Biguanide. Metformin (Glucophage, Glucophage XR) is an insulin sensitizing biguanide, available in the United States since 1995, although used internationally for decades. Its primary mechanism of action is to suppress gluconeogenesis at the level of the hepatocyte mitochondria, thereby reducing fasting glucose. It also increases peripheral insulin sensitivity, mainly at the skeletal muscle. Metformin is not protein bound and has maximal accumulation in the small intestinal wall. It has been shown in multiple studies to be effective as monotherapy and in combination therapy with sulfonylureas, thiazolidinediones, and insulin. In the Diabetes Control and Prevention Trial, metformin therapy in the prediabetic patient reduced the onset of DM2 by 31%.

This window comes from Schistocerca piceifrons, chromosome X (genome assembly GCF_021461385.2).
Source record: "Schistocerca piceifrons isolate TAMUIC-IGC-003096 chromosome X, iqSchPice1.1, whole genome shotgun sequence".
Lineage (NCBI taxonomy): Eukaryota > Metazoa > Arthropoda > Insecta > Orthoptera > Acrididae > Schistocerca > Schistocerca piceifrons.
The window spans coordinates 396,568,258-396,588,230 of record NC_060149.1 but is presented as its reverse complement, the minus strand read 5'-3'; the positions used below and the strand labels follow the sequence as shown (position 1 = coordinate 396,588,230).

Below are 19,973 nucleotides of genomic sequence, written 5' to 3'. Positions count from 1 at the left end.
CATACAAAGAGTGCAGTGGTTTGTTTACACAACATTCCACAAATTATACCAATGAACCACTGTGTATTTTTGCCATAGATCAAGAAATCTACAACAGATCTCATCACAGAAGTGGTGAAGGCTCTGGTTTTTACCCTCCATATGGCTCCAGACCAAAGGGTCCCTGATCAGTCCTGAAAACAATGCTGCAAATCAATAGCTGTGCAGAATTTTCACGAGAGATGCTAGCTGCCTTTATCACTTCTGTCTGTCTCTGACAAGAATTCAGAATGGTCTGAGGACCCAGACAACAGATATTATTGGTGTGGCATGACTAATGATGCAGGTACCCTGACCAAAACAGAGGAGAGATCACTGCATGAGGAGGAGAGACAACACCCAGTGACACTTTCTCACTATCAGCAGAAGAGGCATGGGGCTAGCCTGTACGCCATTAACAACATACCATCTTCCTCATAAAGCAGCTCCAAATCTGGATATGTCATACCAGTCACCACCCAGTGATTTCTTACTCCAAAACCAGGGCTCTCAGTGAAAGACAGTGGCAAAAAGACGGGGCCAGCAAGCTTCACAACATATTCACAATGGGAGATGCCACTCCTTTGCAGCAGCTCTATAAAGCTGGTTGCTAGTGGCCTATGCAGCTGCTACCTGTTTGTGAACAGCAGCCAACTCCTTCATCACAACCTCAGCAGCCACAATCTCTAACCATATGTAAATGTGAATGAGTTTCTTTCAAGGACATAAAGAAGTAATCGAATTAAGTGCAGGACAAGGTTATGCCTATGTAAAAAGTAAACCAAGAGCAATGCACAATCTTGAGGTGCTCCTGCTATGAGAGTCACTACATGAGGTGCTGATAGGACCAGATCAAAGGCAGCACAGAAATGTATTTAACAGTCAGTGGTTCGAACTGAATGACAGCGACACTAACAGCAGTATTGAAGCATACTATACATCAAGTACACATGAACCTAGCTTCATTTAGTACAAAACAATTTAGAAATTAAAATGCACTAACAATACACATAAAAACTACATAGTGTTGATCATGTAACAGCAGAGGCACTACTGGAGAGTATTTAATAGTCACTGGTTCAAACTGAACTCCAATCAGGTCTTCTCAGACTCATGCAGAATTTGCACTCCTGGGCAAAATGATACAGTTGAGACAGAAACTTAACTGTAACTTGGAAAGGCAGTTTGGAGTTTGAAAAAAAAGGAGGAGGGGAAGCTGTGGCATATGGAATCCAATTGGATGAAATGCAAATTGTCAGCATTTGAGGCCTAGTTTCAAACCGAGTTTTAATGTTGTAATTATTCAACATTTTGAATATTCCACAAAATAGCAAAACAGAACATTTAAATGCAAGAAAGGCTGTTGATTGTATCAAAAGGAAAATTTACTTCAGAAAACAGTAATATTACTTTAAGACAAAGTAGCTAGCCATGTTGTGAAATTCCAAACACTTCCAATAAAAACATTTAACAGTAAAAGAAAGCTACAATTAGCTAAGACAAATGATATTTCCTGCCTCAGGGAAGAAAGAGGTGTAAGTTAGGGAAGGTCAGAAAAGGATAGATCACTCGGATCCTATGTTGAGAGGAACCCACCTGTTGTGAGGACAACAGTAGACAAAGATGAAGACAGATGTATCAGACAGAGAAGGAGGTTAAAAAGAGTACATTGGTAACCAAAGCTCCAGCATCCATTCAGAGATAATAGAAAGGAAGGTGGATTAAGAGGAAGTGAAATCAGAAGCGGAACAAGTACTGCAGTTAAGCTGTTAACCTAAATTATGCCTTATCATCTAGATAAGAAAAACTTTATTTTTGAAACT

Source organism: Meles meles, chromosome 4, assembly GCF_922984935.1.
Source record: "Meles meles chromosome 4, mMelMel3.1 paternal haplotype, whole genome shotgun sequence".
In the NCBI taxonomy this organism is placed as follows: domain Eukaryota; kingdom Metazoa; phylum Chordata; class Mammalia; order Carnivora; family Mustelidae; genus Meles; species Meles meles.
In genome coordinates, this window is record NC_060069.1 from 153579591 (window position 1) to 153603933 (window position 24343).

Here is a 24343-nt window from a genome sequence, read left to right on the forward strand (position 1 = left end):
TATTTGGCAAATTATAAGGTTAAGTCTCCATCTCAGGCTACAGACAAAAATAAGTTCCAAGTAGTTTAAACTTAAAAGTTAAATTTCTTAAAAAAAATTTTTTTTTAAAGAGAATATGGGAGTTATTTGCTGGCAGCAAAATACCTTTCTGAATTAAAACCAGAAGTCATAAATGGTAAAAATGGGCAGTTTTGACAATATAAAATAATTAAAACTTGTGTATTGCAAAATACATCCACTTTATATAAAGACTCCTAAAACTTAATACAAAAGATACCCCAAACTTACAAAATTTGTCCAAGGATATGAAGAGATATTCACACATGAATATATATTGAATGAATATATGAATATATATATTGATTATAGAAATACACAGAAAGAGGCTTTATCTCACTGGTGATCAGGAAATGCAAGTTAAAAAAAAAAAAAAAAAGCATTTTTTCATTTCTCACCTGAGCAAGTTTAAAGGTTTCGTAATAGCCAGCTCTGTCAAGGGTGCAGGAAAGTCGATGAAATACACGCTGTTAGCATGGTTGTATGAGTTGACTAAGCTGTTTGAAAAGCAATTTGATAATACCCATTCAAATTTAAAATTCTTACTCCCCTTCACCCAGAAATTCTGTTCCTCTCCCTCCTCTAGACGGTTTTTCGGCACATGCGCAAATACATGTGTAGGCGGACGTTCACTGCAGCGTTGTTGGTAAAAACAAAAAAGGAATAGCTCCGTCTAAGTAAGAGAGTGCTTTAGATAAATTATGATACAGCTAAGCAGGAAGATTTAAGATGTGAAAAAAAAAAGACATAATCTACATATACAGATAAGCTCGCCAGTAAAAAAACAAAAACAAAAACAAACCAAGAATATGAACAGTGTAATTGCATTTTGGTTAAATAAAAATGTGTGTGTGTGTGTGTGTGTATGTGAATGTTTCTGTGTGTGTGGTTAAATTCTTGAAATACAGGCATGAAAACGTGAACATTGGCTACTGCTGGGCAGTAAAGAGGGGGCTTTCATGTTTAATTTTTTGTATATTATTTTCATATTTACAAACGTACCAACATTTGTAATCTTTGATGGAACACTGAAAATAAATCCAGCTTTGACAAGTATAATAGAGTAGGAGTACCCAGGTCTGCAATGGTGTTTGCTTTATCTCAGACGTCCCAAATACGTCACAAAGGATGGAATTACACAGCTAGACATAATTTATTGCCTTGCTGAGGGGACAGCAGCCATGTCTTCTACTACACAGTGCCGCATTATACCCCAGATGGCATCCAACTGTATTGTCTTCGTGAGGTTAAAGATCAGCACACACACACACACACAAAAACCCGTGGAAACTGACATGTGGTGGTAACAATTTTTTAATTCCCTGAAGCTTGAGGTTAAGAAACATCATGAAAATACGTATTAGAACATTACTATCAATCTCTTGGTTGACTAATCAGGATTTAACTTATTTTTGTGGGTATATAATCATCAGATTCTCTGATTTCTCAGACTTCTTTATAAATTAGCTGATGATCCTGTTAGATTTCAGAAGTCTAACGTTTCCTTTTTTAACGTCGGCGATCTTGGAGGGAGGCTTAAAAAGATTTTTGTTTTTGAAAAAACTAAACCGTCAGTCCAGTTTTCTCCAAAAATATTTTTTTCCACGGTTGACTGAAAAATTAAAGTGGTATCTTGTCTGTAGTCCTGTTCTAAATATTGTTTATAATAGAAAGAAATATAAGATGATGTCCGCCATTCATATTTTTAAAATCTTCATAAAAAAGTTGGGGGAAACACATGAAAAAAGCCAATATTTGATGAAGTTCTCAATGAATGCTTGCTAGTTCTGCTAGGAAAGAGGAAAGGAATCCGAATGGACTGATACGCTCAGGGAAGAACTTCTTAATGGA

Metformin has particular benefit in obese patients with diabetes, and has been associated with visceral fat reduction. Visceral fat is more metabolically active, and produces adipocytokines which contribute to insulin resistance. Metformin also has an independent beneficial effect on cardiovascular morbidity and mortality. In the UKPDS, metformin reduced rates of diabetic complications and all-cause mortality compared with sulfonylureas and insulin, despite similar changes in the AIc. A significant reduction in coronary atherosclerotic disease events was noted in obese patients treated with metformin which did not appear to be present among patients with similar AIc reduction on other therapies. Metformin has favorable effects on both dyslipidemia and hypercoagulability by way of decreased plasminogen activator inhibitor-1 (PAI-1) levels. Animal models demonstrate that metformin improves diastolic cardiac abnormalities and lowers blood pressure, both of which would be beneficial in this high-risk patient population. One of the most significant benefits of metformin is the promotion of weight loss and appetite suppression when used as a single agent or in combination therapy. The average AIc reduction is 1.5 to 2.0%.